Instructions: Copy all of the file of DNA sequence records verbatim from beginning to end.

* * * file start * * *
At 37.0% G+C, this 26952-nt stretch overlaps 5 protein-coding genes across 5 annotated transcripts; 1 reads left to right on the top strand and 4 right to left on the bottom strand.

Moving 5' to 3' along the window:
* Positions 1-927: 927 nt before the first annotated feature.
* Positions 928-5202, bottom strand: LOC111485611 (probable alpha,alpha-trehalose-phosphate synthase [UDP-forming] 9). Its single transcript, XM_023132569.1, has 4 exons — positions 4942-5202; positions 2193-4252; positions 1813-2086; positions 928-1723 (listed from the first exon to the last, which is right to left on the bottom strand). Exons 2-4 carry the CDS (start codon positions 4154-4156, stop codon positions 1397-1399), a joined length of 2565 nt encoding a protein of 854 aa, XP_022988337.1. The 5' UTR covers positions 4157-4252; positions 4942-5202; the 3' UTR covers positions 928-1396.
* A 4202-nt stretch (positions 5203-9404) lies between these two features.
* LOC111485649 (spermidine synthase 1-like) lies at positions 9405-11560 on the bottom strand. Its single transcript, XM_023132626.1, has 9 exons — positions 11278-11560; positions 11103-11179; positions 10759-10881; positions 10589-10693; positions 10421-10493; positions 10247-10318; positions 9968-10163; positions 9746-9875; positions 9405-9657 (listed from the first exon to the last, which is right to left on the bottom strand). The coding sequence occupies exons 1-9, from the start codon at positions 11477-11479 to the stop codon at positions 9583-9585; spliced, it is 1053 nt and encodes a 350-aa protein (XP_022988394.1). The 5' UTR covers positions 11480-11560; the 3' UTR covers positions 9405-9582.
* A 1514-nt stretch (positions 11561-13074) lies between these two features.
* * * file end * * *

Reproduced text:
At 37.0% G+C, this 26952-nt stretch overlaps 5 protein-coding genes across 5 annotated transcripts; 1 reads left to right on the top strand and 4 right to left on the bottom strand.

Moving 5' to 3' along the window:
* Positions 1-927: 927 nt before the first annotated feature.
* Positions 928-5202, bottom strand: LOC111485611 (probable alpha,alpha-trehalose-phosphate synthase [UDP-forming] 9). Its single transcript, XM_023132569.1, has 4 exons — positions 4942-5202; positions 2193-4252; positions 1813-2086; positions 928-1723 (listed from the first exon to the last, which is right to left on the bottom strand). Exons 2-4 carry the CDS (start codon positions 4154-4156, stop codon positions 1397-1399), a joined length of 2565 nt encoding a protein of 854 aa, XP_022988337.1. The 5' UTR covers positions 4157-4252; positions 4942-5202; the 3' UTR covers positions 928-1396.
* A 4202-nt stretch (positions 5203-9404) lies between these two features.
* LOC111485649 (spermidine synthase 1-like) lies at positions 9405-11560 on the bottom strand. Its single transcript, XM_023132626.1, has 9 exons — positions 11278-11560; positions 11103-11179; positions 10759-10881; positions 10589-10693; positions 10421-10493; positions 10247-10318; positions 9968-10163; positions 9746-9875; positions 9405-9657 (listed from the first exon to the last, which is right to left on the bottom strand). The coding sequence occupies exons 1-9, from the start codon at positions 11477-11479 to the stop codon at positions 9583-9585; spliced, it is 1053 nt and encodes a 350-aa protein (XP_022988394.1). The 5' UTR covers positions 11480-11560; the 3' UTR covers positions 9405-9582.
* A 1514-nt stretch (positions 11561-13074) lies between these two features.